Russia on Friday attacked Zaporizhzhia, a nuclear power plant in Ukraine and Europe’s largest nuclear power plant.
A fire was caused by the attack, but the blaze was extinguished.
“Russian army is firing from all sides upon Zaporizhzhia NPP, the largest nuclear power plant in Europe. Fire has already broke out. If it blows up, it will be 10 times larger than Chornobyl! Russians must IMMEDIATELY cease the fire, allow firefighters, establish a security zone,” said Ukraine’s Minister of Foreign Affairs Dmytro Kuleba tweeted earlier Friday morning.
The fire raised concerns from the International Atomic Energy Agency. The organization called for a cease to the conflict around the facility, although the IAEI said that Ukraine authorities had reported that background radiation levels were normal, according to CNN.
Ukraine nuclear officials said that managers at the event were “working at gunpoint,” reported CNN. The U.S. embassy in Ukraine warned that the attack on a nuclear plant was a “war crime.” Also, the U.N. Security Council held an emergency meeting. During the meeting Ukraine’s U.N. ambassador, Sergiy Kyslytsya, described the attack as “an act of nuclear terrorism.”
“In a statement Friday morning local time, the State Nuclear Regulatory Inspectorate (SNRI) confirmed the Zaporizhzhia nuclear power plant in southeastern Ukraine was occupied by Russian military forces, but said officials remained in contact with plant management,” reported CNN.
The plant’s six nuclear reactors remain intact although the compartment auxiliary buildings for reactor unit one were damaged, according to the SNRI statement. One reactor powered the plant, while the remaining four were being cooled down.
Russian forces “entered the territory of the nuclear power plant, took control of the personnel and management of the nuclear power plant,” Petro Kotin, head of Ukraine’s nuclear power operator Energoatom, said on Telegram.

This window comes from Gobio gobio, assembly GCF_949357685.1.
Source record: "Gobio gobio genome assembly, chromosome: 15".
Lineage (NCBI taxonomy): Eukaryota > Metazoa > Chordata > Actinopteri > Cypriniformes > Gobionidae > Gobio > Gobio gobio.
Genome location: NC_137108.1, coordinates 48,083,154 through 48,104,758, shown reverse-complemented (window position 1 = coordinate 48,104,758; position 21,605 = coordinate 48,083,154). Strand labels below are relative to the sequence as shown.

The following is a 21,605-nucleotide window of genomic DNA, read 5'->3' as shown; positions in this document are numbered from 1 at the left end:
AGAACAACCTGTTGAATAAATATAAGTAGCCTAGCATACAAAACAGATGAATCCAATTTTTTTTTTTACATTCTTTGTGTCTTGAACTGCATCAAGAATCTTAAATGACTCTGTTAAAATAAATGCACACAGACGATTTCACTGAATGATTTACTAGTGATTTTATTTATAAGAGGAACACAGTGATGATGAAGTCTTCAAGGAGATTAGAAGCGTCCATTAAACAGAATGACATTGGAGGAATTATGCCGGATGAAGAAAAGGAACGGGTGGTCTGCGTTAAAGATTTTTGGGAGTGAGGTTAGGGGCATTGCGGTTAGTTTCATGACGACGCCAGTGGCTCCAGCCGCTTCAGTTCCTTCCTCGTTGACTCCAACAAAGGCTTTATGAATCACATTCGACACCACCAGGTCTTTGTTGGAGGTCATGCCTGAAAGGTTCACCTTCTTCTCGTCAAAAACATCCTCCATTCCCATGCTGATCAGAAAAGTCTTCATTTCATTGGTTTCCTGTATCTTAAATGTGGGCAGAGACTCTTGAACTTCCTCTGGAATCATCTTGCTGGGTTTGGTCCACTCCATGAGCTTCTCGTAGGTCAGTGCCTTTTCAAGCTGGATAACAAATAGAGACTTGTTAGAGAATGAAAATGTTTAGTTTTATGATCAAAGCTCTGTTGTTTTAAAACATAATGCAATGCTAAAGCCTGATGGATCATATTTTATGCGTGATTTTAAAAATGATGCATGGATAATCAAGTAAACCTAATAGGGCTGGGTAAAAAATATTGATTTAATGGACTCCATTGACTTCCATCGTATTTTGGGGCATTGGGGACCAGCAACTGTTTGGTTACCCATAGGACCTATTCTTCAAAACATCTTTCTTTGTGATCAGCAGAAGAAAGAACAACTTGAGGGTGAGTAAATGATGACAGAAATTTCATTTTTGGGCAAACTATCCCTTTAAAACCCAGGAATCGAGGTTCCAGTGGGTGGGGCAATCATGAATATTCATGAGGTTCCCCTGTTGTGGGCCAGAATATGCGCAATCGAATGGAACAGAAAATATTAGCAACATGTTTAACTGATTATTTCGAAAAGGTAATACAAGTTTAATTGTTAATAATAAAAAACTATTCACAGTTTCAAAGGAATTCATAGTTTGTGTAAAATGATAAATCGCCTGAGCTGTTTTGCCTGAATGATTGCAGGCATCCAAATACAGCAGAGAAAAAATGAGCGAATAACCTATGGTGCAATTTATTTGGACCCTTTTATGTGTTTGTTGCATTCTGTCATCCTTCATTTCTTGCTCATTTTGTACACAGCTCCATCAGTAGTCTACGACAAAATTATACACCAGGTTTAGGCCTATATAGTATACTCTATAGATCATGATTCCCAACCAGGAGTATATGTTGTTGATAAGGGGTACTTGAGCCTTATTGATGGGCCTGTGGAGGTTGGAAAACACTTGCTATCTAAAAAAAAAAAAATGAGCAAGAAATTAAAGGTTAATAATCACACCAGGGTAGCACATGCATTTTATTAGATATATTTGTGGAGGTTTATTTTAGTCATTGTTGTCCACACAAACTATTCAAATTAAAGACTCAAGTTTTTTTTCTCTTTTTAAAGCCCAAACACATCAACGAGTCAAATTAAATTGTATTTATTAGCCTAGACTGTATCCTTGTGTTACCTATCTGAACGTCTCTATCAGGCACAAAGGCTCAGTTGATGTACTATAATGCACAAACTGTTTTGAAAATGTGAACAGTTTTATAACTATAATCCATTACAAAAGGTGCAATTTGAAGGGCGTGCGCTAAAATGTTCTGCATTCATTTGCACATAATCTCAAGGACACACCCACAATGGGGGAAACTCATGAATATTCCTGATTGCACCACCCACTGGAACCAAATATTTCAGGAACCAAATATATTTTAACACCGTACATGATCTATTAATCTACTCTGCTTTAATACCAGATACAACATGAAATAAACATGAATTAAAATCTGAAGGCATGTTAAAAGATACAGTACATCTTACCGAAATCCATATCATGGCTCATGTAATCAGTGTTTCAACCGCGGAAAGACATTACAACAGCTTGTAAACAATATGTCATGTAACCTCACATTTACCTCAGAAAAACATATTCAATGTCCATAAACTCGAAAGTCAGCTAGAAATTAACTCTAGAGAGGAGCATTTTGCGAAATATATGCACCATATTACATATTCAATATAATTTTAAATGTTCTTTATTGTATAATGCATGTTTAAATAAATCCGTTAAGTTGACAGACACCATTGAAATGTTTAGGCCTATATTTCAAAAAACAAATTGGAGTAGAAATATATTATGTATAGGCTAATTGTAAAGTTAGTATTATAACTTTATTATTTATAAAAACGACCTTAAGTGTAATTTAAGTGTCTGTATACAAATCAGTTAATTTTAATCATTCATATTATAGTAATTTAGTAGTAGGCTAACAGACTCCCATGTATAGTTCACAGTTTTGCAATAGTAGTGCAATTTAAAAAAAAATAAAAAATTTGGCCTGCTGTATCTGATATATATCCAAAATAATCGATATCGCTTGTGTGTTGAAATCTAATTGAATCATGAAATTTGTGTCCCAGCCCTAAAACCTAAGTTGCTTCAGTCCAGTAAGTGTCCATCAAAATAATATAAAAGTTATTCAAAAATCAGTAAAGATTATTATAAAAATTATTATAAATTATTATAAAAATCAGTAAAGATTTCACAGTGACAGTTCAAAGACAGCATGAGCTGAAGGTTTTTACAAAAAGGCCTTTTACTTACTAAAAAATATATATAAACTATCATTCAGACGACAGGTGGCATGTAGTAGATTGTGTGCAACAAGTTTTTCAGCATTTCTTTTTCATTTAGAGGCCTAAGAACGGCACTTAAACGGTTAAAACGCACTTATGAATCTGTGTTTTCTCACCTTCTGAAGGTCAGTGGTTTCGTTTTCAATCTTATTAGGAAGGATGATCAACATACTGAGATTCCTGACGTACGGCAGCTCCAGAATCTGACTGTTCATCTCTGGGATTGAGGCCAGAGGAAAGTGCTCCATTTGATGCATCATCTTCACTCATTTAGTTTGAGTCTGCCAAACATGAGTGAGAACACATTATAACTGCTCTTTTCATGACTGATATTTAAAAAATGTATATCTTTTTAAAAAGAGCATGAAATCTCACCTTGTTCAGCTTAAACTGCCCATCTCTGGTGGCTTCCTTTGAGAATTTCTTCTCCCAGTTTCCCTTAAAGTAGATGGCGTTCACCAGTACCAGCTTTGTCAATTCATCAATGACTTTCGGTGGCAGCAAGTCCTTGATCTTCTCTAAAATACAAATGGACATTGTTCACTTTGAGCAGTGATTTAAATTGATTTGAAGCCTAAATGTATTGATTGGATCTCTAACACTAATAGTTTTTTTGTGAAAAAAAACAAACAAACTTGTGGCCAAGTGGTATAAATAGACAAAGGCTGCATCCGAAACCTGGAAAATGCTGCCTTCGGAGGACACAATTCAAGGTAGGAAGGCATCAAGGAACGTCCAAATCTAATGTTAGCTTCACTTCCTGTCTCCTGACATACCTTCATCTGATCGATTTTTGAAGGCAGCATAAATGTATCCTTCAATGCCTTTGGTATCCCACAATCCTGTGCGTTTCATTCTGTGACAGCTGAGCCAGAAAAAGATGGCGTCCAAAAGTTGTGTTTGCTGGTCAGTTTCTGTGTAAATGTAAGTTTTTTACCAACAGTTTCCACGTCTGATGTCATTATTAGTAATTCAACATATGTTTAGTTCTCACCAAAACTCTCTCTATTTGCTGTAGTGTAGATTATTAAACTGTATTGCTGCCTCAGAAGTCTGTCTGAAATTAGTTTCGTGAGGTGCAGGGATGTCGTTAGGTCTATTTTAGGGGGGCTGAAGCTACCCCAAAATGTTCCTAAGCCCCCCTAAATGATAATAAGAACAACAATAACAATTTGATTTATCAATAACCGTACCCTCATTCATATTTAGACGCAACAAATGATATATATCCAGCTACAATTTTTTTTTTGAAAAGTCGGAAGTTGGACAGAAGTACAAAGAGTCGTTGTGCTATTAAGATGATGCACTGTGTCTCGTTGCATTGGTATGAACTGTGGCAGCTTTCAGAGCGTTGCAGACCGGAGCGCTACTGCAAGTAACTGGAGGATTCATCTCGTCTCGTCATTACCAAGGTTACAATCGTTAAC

“As for the staff, they were admitted in the morning to perform their duties. We do not currently have a direct connection to the station. We get information from the sources at the station,” Mr. Kotin said.
Ukraine’s State Emergency Services confirmed that several firefighters had extinguished a blaze that started in a training building outside the main reactor complex and was followed by shelling from Russia’s military forces.
The Russians captured the plant with the intent toward controlling the Ukraine population, a senior U.S. Defense Department official told USA today. “Operating the plant would allow them to deliver power, or to withhold it to punish Ukrainians,” reported USA Today.
The Russian advance on Kyiv has remained in a holding position about 15 miles from the center of the capital. Ukraine forces had blocked the advance of Russian forces further into the city by blowing up a crucial bridge, as well as attacking vehicles in a 40-mile convoy.
Despite the resistance from Ukrainian forces, the Russians continue to shell Ukrainian cities targeting residential areas and civilian infrastructure, according to USA Today.